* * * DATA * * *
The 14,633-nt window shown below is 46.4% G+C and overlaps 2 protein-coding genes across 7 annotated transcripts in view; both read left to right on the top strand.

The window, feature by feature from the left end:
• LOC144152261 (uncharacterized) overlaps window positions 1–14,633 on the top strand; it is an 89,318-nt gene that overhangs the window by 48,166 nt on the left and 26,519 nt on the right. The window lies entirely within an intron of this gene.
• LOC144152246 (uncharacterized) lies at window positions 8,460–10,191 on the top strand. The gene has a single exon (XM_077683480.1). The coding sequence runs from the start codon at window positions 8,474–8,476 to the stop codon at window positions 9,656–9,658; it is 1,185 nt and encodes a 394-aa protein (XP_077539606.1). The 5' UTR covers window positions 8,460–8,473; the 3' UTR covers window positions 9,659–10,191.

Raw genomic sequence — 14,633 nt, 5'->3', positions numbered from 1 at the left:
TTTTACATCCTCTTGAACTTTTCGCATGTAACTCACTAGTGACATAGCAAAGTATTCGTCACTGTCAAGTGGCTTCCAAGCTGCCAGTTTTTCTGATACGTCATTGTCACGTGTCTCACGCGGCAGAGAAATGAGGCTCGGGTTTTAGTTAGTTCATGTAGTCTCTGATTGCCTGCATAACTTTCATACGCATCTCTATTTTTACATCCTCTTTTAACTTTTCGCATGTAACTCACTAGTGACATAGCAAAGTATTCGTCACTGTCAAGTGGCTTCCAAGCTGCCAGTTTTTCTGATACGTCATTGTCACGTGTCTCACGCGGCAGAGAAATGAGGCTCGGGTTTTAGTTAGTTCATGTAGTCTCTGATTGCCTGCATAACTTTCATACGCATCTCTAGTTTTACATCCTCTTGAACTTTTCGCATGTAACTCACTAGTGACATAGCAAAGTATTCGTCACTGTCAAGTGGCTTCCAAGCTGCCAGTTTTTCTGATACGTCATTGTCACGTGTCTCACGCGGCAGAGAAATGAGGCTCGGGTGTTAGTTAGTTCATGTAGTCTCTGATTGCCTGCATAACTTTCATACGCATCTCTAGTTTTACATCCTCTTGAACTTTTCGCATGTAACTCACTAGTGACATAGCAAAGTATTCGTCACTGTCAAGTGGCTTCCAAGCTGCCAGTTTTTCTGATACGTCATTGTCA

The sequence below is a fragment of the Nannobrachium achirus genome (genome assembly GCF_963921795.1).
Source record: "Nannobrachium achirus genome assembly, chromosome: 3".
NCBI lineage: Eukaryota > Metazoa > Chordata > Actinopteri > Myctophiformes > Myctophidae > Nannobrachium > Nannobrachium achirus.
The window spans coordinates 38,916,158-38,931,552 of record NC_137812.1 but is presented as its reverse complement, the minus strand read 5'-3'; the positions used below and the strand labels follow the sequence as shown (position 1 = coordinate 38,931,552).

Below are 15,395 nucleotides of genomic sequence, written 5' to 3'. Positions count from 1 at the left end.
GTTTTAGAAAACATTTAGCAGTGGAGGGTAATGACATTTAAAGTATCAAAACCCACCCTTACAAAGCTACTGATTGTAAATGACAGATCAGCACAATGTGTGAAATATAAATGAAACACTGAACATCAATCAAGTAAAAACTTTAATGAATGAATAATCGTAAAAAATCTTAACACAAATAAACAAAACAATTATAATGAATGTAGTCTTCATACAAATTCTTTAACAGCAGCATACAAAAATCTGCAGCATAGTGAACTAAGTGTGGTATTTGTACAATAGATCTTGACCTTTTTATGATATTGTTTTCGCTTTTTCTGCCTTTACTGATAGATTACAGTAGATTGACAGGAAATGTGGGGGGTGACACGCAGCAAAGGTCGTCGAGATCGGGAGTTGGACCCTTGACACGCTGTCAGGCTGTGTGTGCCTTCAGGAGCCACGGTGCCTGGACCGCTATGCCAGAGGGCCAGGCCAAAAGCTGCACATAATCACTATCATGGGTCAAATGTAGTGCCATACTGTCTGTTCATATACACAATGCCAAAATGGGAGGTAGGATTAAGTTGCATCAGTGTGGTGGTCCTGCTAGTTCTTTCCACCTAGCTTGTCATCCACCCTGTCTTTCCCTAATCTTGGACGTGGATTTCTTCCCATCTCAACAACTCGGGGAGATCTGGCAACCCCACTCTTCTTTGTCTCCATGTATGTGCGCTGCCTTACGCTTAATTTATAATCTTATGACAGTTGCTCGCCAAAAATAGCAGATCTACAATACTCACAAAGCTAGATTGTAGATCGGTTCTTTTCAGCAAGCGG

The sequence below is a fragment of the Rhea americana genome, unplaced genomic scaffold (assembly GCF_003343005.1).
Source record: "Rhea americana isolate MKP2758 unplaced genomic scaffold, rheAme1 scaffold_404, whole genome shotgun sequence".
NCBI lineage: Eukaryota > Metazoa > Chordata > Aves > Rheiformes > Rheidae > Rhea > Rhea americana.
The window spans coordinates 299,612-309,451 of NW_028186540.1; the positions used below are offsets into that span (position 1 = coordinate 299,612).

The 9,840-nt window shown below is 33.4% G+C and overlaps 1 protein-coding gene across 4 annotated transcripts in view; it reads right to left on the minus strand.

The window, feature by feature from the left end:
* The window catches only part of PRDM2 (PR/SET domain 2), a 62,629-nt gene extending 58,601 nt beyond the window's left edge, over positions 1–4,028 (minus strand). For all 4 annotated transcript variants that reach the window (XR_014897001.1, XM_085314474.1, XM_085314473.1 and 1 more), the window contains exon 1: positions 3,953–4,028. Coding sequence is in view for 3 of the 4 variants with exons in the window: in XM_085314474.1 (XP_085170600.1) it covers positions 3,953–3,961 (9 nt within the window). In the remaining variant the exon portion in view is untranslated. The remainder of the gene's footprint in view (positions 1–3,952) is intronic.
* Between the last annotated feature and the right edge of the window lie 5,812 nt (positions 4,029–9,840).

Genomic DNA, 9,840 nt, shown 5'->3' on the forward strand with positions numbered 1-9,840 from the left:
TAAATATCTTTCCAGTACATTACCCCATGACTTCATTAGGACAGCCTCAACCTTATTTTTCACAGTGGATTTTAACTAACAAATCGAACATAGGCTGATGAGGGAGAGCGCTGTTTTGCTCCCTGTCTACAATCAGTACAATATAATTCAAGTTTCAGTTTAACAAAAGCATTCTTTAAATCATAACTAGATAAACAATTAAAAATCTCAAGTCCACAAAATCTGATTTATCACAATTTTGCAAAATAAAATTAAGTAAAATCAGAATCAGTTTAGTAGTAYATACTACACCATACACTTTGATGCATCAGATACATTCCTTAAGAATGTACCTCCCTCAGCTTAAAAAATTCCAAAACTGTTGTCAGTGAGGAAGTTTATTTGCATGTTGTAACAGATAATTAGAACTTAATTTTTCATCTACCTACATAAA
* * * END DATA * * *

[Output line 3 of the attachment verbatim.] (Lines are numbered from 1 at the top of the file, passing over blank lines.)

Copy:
• LOC144152261 (uncharacterized) overlaps window positions 1–14,633 on the top strand; it is an 89,318-nt gene that overhangs the window by 48,166 nt on the left and 26,519 nt on the right. The window lies entirely within an intron of this gene.